Miranda Parker said...

Pat, thanks for stopping in. I love cozies, too. Never thought about the concept of a small thriller until Steven pointed it out.

I wonder if aspiring authors shy away from writing thrillers, because they don't want to deal with larger than life events that we typically associate with thriller novels.

Miranda Parker said...

Lisa, glad you stopped by. Please continue to visit. We share great information for aspiring and new authors.

Miranda Parker said...

Amy, I agree. When they stakes are so high (Saving mankind) you can easily put the character in the back drop. Perhaps that's what some mean by plot driven story.
However, I do like the concept of having an intimate relationship with the hero.

Thanks for the great book recommendations. I will check those out.

Tracy March said...

Hi Steven. Interesting post. I love the never-ending quandry over what defines a mystery versus suspense versus thriller versus crime novel. Seems the lines there are a bit blurry---and that's okay---as long as we are writing great stories for readers!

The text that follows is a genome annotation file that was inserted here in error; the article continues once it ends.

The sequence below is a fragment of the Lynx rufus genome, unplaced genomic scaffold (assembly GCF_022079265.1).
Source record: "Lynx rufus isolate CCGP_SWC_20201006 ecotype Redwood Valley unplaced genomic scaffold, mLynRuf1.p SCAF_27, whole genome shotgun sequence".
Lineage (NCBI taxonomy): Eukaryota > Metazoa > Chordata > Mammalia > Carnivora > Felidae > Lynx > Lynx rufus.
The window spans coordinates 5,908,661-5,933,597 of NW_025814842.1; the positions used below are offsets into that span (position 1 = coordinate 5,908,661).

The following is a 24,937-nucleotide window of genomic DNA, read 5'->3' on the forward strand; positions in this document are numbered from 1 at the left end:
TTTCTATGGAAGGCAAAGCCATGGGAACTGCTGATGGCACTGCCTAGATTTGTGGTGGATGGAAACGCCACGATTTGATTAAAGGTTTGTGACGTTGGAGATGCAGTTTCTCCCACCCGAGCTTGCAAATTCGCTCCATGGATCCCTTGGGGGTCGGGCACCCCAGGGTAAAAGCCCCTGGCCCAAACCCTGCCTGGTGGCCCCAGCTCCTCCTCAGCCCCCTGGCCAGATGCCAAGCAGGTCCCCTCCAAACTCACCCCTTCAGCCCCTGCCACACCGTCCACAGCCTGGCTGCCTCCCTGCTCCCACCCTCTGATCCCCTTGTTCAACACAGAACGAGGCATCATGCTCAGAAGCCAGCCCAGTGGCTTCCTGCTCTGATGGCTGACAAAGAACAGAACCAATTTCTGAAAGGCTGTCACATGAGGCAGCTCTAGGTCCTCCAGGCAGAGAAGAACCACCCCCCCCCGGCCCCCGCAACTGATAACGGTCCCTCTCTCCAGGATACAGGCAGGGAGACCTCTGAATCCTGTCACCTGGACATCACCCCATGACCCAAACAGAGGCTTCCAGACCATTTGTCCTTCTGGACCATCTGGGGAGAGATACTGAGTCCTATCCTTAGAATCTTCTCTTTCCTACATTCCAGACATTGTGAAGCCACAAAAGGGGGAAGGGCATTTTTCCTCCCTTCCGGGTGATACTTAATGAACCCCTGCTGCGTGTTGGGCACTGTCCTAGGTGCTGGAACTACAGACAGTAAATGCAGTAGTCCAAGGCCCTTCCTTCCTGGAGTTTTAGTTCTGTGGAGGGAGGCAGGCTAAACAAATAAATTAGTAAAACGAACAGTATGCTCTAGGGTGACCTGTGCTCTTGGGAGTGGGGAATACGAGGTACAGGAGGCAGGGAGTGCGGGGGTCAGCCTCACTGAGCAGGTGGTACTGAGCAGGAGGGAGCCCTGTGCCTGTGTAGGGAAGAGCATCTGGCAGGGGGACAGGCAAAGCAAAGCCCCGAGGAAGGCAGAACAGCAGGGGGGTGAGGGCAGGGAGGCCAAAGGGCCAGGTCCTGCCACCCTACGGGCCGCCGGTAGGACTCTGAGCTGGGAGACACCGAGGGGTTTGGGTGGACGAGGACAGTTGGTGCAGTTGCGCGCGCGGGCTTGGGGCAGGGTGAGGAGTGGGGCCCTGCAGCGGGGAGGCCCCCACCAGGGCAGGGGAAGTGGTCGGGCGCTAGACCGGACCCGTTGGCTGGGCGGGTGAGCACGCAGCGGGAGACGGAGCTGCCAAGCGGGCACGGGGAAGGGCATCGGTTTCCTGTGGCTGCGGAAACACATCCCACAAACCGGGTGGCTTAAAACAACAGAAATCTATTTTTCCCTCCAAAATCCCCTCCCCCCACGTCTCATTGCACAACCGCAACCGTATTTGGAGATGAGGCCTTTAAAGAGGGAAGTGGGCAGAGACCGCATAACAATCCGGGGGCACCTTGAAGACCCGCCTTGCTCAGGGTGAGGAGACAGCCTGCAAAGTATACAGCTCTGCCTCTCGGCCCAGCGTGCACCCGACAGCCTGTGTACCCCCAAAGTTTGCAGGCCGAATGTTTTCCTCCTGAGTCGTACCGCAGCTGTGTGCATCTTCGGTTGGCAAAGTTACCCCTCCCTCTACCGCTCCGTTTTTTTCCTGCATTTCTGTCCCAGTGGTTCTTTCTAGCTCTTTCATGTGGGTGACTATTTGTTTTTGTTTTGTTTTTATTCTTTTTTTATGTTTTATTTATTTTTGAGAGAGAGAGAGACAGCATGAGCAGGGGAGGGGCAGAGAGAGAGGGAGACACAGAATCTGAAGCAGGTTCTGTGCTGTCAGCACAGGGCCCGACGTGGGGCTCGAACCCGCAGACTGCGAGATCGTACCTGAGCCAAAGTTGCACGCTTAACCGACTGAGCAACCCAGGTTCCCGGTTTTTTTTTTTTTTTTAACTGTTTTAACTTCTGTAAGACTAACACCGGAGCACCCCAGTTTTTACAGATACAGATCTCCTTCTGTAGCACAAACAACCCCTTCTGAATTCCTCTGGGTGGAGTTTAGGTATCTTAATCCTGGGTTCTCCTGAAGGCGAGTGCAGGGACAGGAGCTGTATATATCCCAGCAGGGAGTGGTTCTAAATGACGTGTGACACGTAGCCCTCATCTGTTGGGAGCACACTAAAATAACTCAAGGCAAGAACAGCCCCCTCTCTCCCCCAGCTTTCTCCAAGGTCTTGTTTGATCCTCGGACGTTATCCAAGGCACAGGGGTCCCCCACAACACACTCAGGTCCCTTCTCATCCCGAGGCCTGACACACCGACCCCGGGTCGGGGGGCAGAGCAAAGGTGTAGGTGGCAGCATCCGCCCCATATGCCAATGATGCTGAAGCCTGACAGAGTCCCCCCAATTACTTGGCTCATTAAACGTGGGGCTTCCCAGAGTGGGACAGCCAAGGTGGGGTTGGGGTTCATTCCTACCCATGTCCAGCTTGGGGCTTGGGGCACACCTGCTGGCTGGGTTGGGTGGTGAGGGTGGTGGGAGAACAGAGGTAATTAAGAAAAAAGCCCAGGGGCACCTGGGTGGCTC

I'm also having fun mulling over your big/small thriller observations. Thanks for a thought-provoking post.

M.E. Anders said...

This post also defines my favorite type of thriller to read and to write. Personal preference - I prefer higher personal stakes in a smaller setting. It feels closer to home for me than a James Bond type story - fighting the evil world mastermind.

Steven Rigolosi said...

Hi everyone, and thank you for the comments. To be honest, when I was writing this blog entry, I feared I was "stretching" the thriller definition to the breaking point. I'm glad to find that perhaps there is an underground "small thriller" community out there. For everyone out there , best of luck with your debut books (and beyond)!